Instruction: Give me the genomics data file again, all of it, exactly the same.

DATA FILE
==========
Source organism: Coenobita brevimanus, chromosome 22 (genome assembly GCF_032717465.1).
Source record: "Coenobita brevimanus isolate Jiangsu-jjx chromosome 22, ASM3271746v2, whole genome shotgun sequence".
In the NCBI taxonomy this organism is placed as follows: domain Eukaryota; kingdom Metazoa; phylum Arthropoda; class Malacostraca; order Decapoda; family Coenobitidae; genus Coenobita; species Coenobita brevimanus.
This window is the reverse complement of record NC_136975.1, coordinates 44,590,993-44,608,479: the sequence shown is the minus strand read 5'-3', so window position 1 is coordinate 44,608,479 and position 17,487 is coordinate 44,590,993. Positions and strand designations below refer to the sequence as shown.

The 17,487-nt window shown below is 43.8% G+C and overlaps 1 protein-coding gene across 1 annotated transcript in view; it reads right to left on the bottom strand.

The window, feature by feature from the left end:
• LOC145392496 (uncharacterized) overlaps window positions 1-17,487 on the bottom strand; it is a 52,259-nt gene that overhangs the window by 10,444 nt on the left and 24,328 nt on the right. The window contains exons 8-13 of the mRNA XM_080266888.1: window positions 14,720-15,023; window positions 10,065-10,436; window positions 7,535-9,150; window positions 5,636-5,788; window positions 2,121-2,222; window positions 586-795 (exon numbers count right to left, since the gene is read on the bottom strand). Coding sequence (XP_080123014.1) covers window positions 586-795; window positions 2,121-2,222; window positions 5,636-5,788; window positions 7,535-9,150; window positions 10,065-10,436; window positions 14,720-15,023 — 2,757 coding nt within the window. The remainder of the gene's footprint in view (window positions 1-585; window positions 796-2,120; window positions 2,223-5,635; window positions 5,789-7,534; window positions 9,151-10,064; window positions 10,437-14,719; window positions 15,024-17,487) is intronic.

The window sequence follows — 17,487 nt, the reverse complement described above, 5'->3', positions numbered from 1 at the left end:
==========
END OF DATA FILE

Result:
Source organism: Coenobita brevimanus, chromosome 22 (genome assembly GCF_032717465.1).
Source record: "Coenobita brevimanus isolate Jiangsu-jjx chromosome 22, ASM3271746v2, whole genome shotgun sequence".
In the NCBI taxonomy this organism is placed as follows: domain Eukaryota; kingdom Metazoa; phylum Arthropoda; class Malacostraca; order Decapoda; family Coenobitidae; genus Coenobita; species Coenobita brevimanus.
This window is the reverse complement of record NC_136975.1, coordinates 44,590,993-44,608,479: the sequence shown is the minus strand read 5'-3', so window position 1 is coordinate 44,608,479 and position 17,487 is coordinate 44,590,993. Positions and strand designations below refer to the sequence as shown.

The 17,487-nt window shown below is 43.8% G+C and overlaps 1 protein-coding gene across 1 annotated transcript in view; it reads right to left on the bottom strand.

The window, feature by feature from the left end:
• LOC145392496 (uncharacterized) overlaps window positions 1-17,487 on the bottom strand; it is a 52,259-nt gene that overhangs the window by 10,444 nt on the left and 24,328 nt on the right. The window contains exons 8-13 of the mRNA XM_080266888.1: window positions 14,720-15,023; window positions 10,065-10,436; window positions 7,535-9,150; window positions 5,636-5,788; window positions 2,121-2,222; window positions 586-795 (exon numbers count right to left, since the gene is read on the bottom strand). Coding sequence (XP_080123014.1) covers window positions 586-795; window positions 2,121-2,222; window positions 5,636-5,788; window positions 7,535-9,150; window positions 10,065-10,436; window positions 14,720-15,023 — 2,757 coding nt within the window. The remainder of the gene's footprint in view (window positions 1-585; window positions 796-2,120; window positions 2,223-5,635; window positions 5,789-7,534; window positions 9,151-10,064; window positions 10,437-14,719; window positions 15,024-17,487) is intronic.

The window sequence follows — 17,487 nt, the reverse complement described above, 5'->3', positions numbered from 1 at the left end: